When tail walking and dancing in the air, a tarpon’s scales reflect the sun like hundreds of newly-minted silver dollars thrown into the air. The tarpon (Alabama’s silver king) puts-on a show every day on Gulf Orange Beach FishingShores’ Gulf State Park Pier. “We’re averaging four to five tarpon hook-ups every day on the pier in mid-July,” says Peter Aguon, the unofficial mayor of the pier. “But we’ve only officially caught five. Anglers have brought the tarpon up to the side of the pier and laid the fish on their sides where they can be gaffed, but they then have been released to fight another day. Those tarpon really put-on a show for the fishermen and visitors to the pier. We’ve also seen big schools of redfish come-down the beach every afternoon.”

The redfish will weigh 19- to 24-pounds each in July, with a number of them caught and released at the pier. When the redfish come close to the pier, drags will squall and rods will bend. “We’re still catching numbers of king mackerel and Spanish mackerel off the pier in July,” Aguon explains. “The speckled trout have been biting well, and the pompano and the whiting also are showing-up in good numbers. The tarpon, however, have really been the show-off fish the last few days in mid-July.”

Snapper fishing is red hot right now, and the good news is that everyone is catching them, from children, who need mom and dad to help hold their rods while they reel, to senior citizens, who brace themselves against the rails to catch the abundant bigOrange Beach Fishing snapper. More families are fishing together. A deep-sea fishing trip out of Orange Beach, Ala., doesn’t have to be an all-day affair. On many of the 4- and the 6-hour trips, anglers catch their limits of red snapper.

This year, snapper season has a bonus attraction – the cobia. On almost every 6-hour-or-more charter, anglers fishing the 7,000-plus artificial reefs off Alabama’s Gulf Coast are catching cobia. “The cobia are moving into Alabama waters more this season, because of the large amount of fresh water from the North and the West that’s coming down into the Mississippi River and then opening-up into the Gulf of Mexico,” explains Captain Troy Frady of Distraction Charters (www.distractioncharters.com, 251-975-8111) docked at Orange Beach Marina in Orange Beach, Ala. “The cobia are loading-up on our artificial reefs, because the water off Alabama’s Gulf Coast may be more salty than the waters around Louisiana and Mississippi. But regardless of the reason, there seems to be an unusually-high number of cobia being caught and brought to the docks at Orange Beach. Many of the captains from the Orange Beach Fishing Association (OBFA) report that this may be the best season they’ve ever seen, not because of the number of fish being brought-in, but due to the size of the fish being caught.”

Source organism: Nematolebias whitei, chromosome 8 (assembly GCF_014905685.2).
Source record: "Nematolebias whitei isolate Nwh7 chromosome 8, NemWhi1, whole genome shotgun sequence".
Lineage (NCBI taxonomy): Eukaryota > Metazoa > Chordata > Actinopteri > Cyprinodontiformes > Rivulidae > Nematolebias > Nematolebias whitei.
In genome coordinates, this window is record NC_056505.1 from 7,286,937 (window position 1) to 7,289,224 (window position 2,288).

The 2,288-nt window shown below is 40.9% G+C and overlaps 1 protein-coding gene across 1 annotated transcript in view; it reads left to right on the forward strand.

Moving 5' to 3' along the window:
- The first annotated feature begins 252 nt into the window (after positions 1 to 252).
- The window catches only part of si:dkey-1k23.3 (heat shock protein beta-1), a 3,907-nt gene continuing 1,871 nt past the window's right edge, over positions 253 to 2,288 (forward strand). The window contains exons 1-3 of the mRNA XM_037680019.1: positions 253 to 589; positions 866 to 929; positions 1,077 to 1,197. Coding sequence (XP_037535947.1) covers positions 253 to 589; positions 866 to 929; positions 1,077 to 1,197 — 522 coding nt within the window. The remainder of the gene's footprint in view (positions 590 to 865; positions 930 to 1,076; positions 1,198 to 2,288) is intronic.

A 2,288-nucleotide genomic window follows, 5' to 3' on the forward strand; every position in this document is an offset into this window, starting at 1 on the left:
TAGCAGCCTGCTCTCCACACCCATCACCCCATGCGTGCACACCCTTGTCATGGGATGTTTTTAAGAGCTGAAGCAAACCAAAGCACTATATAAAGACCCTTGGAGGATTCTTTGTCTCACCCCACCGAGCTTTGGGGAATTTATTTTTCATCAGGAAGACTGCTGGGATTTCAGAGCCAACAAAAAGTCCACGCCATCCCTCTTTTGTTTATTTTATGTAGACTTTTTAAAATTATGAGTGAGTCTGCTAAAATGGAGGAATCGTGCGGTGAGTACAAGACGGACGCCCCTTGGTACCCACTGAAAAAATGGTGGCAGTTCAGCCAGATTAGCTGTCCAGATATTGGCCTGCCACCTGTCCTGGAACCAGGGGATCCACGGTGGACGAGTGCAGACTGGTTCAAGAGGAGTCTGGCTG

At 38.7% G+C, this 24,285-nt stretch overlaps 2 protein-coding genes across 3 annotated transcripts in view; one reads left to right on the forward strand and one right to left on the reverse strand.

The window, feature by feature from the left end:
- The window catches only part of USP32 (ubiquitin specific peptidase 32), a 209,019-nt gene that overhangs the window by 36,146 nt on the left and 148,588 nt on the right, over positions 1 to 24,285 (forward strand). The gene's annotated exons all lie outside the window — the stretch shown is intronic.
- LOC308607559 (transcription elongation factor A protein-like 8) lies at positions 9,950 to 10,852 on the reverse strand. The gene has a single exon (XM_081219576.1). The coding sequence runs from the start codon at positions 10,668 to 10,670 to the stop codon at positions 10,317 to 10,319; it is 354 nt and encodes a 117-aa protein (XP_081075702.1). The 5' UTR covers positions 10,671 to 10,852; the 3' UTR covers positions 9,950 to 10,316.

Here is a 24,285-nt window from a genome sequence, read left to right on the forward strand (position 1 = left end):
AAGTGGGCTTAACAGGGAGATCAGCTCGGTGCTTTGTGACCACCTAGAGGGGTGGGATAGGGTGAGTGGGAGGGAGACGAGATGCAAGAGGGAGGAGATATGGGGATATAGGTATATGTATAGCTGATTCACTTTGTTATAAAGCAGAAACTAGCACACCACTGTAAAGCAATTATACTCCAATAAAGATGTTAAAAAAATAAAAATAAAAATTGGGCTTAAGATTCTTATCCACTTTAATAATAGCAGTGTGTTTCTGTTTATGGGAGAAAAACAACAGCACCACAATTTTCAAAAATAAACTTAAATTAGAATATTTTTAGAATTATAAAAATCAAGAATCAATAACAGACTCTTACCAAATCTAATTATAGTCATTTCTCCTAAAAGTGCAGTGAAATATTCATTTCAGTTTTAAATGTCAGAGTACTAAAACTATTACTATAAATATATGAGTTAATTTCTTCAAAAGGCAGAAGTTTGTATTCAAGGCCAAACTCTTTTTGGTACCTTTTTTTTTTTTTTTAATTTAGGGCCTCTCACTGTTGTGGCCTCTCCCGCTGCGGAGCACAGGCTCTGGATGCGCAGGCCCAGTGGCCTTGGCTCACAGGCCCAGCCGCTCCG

Inshore Report:

“We’re catching good numbers of speckled trout and redfish on the point at Fort Morgan and in the troughs and the sandbars on the Gulf side of Fort Morgan,” says Captain Rick Murdoch of the “Alabama Girl” inshore charter boat (www.alabamagirlfishing.com, 251-424-0144), based out of Gulf Orange Beach FishingShores Marina at Fort Morgan, formerly the Fort Morgan Marina, located on the Fort Morgan Peninsula in Gulf Shores, Ala. “The speckled trout are averaging about 3-pounds each, and we’re also catching some slot redfish in these areas. The trophy redfish that can weigh as much as 30-pounds each are being caught off the Dixey Bar and around the lighthouse. We’re catching most of our fish on 12-pound-test line with live croakers.”

To learn more about fishing the Gulf State Park Pier, open 24 hours a day, 7 days a week, call 251-948-7275. For a great place to go fishing, to wiggle your toes in sugar-white beach sand and to swim in the beautiful, clean water of the Gulf of Mexico, come-on down, and fish with us on Alabama’s Gulf Coast. The Orange Beach Fishing Association (www.obfishingassn.com) will be glad to find you and your family a captain and a boat that fits your needs. The good news is that you don’t have to leave your wife and children at home when you visit Alabama’s Gulf Coast. There’s plenty to do and see. For accommodation and restaurant recommendations, contact Gulf Shores and Orange Beach Tourism at 800-745-SAND, or visit www.orangebeach.com or www.alabamasnaturalcoast.net.

Electric Skillet Speckled Trout

Although not many people cook with electric skillets today, that’s still one of the easiest ways to make tasty meals without much bother, and you also can control the heat easily while you’re cooking. 

2 tablespoons butter
1 large onion chopped
1 10-3/4-ounce can cream-of-mushroom soup
1/4-teaspoon black pepper
1/4-teaspoon thyme
8 large trout fillets
1 large green pepper chopped or cut into strips
Parsley flakes

Heat electric skillet to 300 degrees. Melt butter, and sauté chopped onion. Stir in mushroom soup, pepper and thyme. (Use more pepper and thyme if desired). Turn skillet down to 200 degrees. Place fish on top of mixture with skin side down. Cover with thin strips of green pepper. Put top on skillet with vent closed, and cook for 3 hours at 200 degrees. Sprinkle with paprika and parley flakes, and cook 5 minutes with lid off.